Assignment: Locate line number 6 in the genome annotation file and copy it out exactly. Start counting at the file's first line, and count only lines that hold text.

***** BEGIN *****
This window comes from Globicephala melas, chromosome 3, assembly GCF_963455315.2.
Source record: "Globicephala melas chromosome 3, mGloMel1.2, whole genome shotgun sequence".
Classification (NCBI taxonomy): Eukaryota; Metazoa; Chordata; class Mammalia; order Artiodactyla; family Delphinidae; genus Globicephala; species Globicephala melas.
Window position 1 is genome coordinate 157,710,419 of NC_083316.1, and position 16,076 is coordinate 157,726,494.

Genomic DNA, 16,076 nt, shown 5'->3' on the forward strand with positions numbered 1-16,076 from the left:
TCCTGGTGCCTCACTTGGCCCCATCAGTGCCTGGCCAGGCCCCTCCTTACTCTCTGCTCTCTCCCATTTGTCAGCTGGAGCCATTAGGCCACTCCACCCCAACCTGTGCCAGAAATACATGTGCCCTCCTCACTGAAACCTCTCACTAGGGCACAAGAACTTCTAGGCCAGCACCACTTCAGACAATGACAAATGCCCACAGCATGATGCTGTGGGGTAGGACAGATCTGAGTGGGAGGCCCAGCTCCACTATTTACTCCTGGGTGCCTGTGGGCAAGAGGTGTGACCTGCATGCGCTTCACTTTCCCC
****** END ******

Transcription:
TCCTGGTGCCTCACTTGGCCCCATCAGTGCCTGGCCAGGCCCCTCCTTACTCTCTGCTCTCTCCCATTTGTCAGCTGGAGCCATTAGGCCACTCCACCCCAACCTGTGCCAGAAATACATGTGCCCTCCTCACTGAAACCTCTCACTAGGGCACAAGAACTTCTAGGCCAGCACCACTTCAGACAATGACAAATGCCCACAGCATGATGCTGTGGGGTAGGACAGATCTGAGTGGGAGGCCCAGCTCCACTATTTACTCCTGGGTGCCTGTGGGCAAGAGGTGTGACCTGCATGCGCTTCACTTTCCCC